and her Tom had moved to Rockville with their savings and there
were three horses to care for and her husband needed more help
than he could hire, she had brought her little baby Patsy to the
stable while she worked there like a man; that during all this
time she had cooked and washed and kept the house tidy for four
people; that she had done all these things she felt would not
count now with the Union, though each member of it was a
bread-winner like herself.
She knew what power it wielded. There had been the Martin family,
honest, hardworking people, who had come down from Haverstraw--the
man and wife and their three children--and moved into the new
tenement with all their nice furniture and new carpets. Tom had
helped them unload these things from the brick-sloop that brought
them. A few weeks after, poor Martin, still almost a stranger,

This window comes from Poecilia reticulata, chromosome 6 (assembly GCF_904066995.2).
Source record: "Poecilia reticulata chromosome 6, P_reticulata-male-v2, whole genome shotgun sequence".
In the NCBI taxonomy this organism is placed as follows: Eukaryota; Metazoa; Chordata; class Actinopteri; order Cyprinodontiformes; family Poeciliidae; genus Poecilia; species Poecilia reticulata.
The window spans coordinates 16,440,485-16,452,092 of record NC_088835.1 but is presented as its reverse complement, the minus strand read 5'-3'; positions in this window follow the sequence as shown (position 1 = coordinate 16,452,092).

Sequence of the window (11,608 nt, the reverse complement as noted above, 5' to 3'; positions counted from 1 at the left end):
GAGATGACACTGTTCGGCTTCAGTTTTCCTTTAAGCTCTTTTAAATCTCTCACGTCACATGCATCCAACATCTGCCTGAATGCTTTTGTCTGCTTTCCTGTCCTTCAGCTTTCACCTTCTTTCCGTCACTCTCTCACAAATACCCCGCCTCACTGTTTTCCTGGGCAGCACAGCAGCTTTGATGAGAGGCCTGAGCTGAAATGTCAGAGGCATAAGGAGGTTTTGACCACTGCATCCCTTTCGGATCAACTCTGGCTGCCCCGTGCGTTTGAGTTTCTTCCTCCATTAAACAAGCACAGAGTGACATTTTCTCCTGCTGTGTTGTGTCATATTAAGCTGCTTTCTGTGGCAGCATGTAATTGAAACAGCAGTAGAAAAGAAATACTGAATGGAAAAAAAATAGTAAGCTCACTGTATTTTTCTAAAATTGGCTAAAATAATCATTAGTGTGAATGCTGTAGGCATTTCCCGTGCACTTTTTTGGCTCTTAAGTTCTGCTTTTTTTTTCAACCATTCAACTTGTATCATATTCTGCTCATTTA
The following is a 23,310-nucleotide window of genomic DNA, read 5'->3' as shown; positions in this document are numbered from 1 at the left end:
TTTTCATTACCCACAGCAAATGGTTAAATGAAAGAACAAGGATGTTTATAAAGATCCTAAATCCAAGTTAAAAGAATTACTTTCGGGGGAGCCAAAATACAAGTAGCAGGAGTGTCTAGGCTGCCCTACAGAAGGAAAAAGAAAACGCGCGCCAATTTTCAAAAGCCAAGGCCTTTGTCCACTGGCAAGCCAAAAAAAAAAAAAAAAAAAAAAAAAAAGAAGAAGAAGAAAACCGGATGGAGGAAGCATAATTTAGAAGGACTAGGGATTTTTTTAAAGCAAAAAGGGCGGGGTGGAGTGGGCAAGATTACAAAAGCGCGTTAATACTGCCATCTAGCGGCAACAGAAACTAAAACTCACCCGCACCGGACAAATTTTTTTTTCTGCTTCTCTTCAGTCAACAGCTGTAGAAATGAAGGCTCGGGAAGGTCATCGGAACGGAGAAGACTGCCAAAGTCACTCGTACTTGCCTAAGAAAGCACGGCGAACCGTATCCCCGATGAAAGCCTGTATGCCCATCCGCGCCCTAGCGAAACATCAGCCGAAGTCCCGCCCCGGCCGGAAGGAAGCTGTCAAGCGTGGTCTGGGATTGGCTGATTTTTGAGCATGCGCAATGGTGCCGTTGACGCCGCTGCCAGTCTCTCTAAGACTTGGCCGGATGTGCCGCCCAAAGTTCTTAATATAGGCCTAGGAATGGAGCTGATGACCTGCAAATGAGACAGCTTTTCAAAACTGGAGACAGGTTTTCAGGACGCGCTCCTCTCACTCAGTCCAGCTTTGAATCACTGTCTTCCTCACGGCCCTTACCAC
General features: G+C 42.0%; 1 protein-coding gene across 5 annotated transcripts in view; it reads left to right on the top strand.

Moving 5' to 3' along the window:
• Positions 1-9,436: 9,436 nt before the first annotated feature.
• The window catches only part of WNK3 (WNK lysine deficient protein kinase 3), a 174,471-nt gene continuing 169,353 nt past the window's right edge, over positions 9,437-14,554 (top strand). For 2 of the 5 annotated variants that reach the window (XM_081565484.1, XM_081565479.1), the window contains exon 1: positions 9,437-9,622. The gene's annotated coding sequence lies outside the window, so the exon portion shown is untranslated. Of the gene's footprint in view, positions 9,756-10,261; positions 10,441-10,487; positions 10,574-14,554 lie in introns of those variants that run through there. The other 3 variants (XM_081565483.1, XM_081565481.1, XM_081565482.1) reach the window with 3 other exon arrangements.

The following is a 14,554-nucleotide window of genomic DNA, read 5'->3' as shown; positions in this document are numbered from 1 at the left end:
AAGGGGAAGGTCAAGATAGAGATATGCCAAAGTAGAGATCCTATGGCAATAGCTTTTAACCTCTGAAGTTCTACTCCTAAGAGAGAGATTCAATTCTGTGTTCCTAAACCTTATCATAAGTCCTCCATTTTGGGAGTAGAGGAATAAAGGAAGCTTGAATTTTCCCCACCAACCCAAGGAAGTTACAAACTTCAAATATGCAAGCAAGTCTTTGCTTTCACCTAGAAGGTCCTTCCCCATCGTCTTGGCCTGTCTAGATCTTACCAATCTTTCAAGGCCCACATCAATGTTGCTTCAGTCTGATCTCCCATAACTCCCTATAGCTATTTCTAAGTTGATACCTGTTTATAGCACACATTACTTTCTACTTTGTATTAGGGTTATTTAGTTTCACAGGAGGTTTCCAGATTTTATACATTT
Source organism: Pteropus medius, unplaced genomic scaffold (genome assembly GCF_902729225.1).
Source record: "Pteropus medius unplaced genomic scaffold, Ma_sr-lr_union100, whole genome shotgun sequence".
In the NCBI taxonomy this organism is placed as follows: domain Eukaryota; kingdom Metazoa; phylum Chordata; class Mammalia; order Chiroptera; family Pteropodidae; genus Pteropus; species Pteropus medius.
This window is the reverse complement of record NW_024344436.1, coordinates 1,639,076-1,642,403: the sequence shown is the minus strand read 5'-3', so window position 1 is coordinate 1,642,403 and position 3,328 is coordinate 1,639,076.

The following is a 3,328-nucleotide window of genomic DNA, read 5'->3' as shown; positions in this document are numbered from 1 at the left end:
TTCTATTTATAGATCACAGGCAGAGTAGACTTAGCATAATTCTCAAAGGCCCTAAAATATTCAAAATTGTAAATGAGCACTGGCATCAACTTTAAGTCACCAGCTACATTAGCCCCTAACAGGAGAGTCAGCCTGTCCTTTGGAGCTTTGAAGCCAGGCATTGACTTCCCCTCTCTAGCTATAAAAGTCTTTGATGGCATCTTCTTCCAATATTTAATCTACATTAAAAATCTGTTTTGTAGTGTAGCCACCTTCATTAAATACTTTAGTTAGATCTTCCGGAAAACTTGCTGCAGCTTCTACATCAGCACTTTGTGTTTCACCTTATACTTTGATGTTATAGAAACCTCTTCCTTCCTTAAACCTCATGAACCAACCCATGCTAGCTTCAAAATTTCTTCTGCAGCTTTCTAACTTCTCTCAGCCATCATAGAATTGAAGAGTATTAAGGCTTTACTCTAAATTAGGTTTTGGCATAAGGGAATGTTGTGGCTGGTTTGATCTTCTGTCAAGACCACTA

had been brought home from the gas-house with his head laid open,
because he had taken the place of a Union man discharged for
drunkenness, and lingered for weeks until he died. Then the
widow, with her children about her, had been put aboard another
sloop that was going back to her old home. Tom remembered, as if
it were yesterday, the heap of furniture and little pile of
kitchen things sold under the red flag outside the store near the
She had seen, too, the suffering and misery of her neighbors
during the long strike at the brewery two years before, and the
moving in and out from house to tenement and tenement to shanty,
with never a day's work afterward for any man who left his job.
She had helped many of the men who, three years before, had been
driven out of work by the majority vote of the Carpenters' Union,
and who dared not go back and face the terrible excommunication,
the social boycott, with all its insults and cruelties. She
shuddered as she thought again of her suspicions years ago when
the bucket had fallen that crushed in her husband's chest, and
sent him to bed for months, only to leave it a wrecked man. The
rope that held the bucket had been burned by acid, Dr. Mason said.
Some grudge of the Union, she had always felt, was paid off then.
She knew what the present trouble meant, now that it was started,
and she knew in what it might end. But her courage never wavered.
She ran over in her mind the names of the several men who were